Dr. Jeannine Jordan, Concert Organist

Archive for the ‘Around the World in 80 Minutes’ Category

Interview with Dr. Gail Archer, concert organist

Jeannine:  As a concert organist and recording artist, I’m always impressed with your themed recital series programs.  Please tell us the reasons, the thoughts behind the ideas for these concerts.

 Dr. Archer:  I started as a concert organist about 15 years ago.  I started very modestly by playing noon recitals in my own church and going up to Boston and down to DC playing little noon concerts with no real view that I was going to do this in any serious way.

 Then I played in the summer series at Riverside Church in NYC in summer 2002 where I played a Messiaen cycle, Les Corps Glorieux.  That performance got reviewed in the New York Times and nobody was more shocked, surprised and delighted than me.  So I said, “Oh my goodness maybe I ought to do this seriously”.

As a result, I went to the Boston Conservatory and worked with James David Christie and then to Paris to work with Jon Gillock on Messiaen. Over a five-year period I learned the complete works of Messiaen and played them for the 100th anniversary of Messiaen’s death in 2008 here in NYC.  That was the real turning point for me.  I was the first American woman to play Messiaen’s complete organ works and it got a lot of wonderful press.   At the end of 2008, Time Out New York, the culture magazine, recognized it as the Best of the Year in Classical Music and Opera.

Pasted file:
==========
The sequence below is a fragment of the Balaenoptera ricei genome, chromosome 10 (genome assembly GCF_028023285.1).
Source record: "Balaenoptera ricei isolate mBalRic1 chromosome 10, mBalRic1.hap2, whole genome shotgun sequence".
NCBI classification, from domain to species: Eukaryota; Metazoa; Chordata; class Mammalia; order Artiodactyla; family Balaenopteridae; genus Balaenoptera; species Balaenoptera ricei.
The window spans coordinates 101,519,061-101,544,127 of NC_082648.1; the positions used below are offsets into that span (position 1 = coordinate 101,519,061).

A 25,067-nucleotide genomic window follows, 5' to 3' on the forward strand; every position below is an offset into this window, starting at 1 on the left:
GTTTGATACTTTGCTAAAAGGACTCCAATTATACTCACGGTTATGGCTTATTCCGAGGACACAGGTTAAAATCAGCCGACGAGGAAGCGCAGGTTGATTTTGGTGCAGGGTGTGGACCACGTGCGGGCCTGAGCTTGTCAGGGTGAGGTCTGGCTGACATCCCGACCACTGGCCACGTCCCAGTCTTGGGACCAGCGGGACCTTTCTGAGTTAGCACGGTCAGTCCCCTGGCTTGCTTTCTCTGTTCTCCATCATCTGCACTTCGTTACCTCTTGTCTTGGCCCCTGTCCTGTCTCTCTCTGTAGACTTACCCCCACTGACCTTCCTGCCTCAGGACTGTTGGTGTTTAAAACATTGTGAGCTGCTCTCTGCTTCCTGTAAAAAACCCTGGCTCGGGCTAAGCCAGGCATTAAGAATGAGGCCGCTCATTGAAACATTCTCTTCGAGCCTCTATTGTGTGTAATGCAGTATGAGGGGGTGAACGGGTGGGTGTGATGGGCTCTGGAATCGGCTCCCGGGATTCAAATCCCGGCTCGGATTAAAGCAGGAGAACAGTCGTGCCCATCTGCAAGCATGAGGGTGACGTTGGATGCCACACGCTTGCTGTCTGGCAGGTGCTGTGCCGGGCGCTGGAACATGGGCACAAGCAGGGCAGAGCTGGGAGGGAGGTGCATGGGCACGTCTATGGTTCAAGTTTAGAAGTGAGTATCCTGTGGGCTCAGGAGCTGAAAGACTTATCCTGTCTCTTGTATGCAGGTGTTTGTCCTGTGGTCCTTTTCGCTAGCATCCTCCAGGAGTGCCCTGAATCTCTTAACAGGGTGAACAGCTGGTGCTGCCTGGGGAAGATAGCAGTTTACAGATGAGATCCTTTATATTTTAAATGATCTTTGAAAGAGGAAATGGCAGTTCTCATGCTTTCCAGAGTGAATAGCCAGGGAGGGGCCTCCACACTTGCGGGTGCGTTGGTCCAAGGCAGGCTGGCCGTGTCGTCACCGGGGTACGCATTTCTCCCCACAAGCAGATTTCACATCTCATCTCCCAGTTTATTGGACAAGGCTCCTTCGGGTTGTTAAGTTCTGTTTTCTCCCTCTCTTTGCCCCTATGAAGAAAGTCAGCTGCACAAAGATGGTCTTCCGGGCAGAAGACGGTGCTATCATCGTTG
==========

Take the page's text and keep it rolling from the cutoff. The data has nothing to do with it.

My concert career has continued to grow since then.  I have a publicist and a recording company, but I do all my own bookings and am now playing fifty concerts a year at home and abroad.

 Jeannine:  You have several CDs to your credit.  What are some of your most recent recording projects?

 Dr. Archer:  I am always making recordings.  A recent CD is one of the music of women composers, The Muse’s Voice, which got excellent press.  My newest recording is the result of a Russian project, A Russian Journey.  I’ve been to Russia three times where I investigated organ literature by Russian composers.  The premise of my research was that there has to be organ music by Russian composers even though the organ is not found in churches (the Russian Orthodox tradition is a sung tradition) but organs are found in small recital halls associated with the Philharmonic in every city.  So, I discovered music by the Russian Five, lesser known composers plus music by living Russian composers.  This disc has gotten beautiful reviews including one in the January 2018 issue of Gramophone.

 I am going to now do more music of Eastern European composers because so many of colleagues play the French Romantic literature or, of course, Bach, but we as artists need to find corners of repertoire where light needs to be shed so that we hear music by other people.  As a result I will be doing another CD in the Ukraine during the summer of 2018 of Ukrainian contemporary composers.